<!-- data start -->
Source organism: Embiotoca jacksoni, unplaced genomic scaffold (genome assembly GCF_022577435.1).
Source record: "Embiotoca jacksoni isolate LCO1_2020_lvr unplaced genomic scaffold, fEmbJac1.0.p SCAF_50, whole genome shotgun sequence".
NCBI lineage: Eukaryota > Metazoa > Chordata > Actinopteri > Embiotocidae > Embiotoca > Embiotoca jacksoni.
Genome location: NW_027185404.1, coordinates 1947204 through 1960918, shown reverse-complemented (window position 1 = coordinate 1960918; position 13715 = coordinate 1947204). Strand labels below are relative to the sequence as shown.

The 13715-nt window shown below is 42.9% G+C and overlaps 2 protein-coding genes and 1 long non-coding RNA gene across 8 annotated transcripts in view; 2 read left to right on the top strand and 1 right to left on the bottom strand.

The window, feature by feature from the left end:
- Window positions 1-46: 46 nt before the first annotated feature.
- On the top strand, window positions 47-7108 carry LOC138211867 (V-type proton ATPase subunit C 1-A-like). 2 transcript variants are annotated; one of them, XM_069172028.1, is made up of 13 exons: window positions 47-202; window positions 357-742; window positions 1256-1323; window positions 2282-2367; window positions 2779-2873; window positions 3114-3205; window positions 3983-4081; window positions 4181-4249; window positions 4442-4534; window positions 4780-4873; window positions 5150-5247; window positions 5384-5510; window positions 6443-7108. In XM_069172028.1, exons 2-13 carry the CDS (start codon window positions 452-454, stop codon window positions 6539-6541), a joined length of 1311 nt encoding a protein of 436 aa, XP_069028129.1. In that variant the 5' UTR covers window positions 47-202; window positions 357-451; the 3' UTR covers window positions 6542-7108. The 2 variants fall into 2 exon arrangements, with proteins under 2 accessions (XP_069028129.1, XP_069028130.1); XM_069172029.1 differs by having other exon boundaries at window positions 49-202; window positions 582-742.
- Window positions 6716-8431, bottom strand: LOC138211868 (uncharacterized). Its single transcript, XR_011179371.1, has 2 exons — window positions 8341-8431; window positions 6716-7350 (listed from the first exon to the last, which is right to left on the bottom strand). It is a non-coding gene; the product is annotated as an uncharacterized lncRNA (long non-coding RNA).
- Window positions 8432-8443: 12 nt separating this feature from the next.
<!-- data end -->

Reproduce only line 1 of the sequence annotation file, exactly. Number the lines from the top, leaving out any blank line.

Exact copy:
Source organism: Embiotoca jacksoni, unplaced genomic scaffold (genome assembly GCF_022577435.1).